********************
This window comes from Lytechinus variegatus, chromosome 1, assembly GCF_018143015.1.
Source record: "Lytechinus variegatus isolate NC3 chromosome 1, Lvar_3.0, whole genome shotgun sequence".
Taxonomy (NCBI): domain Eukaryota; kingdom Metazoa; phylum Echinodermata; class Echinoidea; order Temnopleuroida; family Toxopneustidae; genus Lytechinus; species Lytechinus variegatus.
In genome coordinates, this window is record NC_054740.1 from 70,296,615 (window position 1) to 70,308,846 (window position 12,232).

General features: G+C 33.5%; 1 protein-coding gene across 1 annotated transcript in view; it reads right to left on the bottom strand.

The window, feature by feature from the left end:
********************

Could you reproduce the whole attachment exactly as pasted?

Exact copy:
This window comes from Lytechinus variegatus, chromosome 1, assembly GCF_018143015.1.
Source record: "Lytechinus variegatus isolate NC3 chromosome 1, Lvar_3.0, whole genome shotgun sequence".
Taxonomy (NCBI): domain Eukaryota; kingdom Metazoa; phylum Echinodermata; class Echinoidea; order Temnopleuroida; family Toxopneustidae; genus Lytechinus; species Lytechinus variegatus.
In genome coordinates, this window is record NC_054740.1 from 70,296,615 (window position 1) to 70,308,846 (window position 12,232).

General features: G+C 33.5%; 1 protein-coding gene across 1 annotated transcript in view; it reads right to left on the bottom strand.

The window, feature by feature from the left end: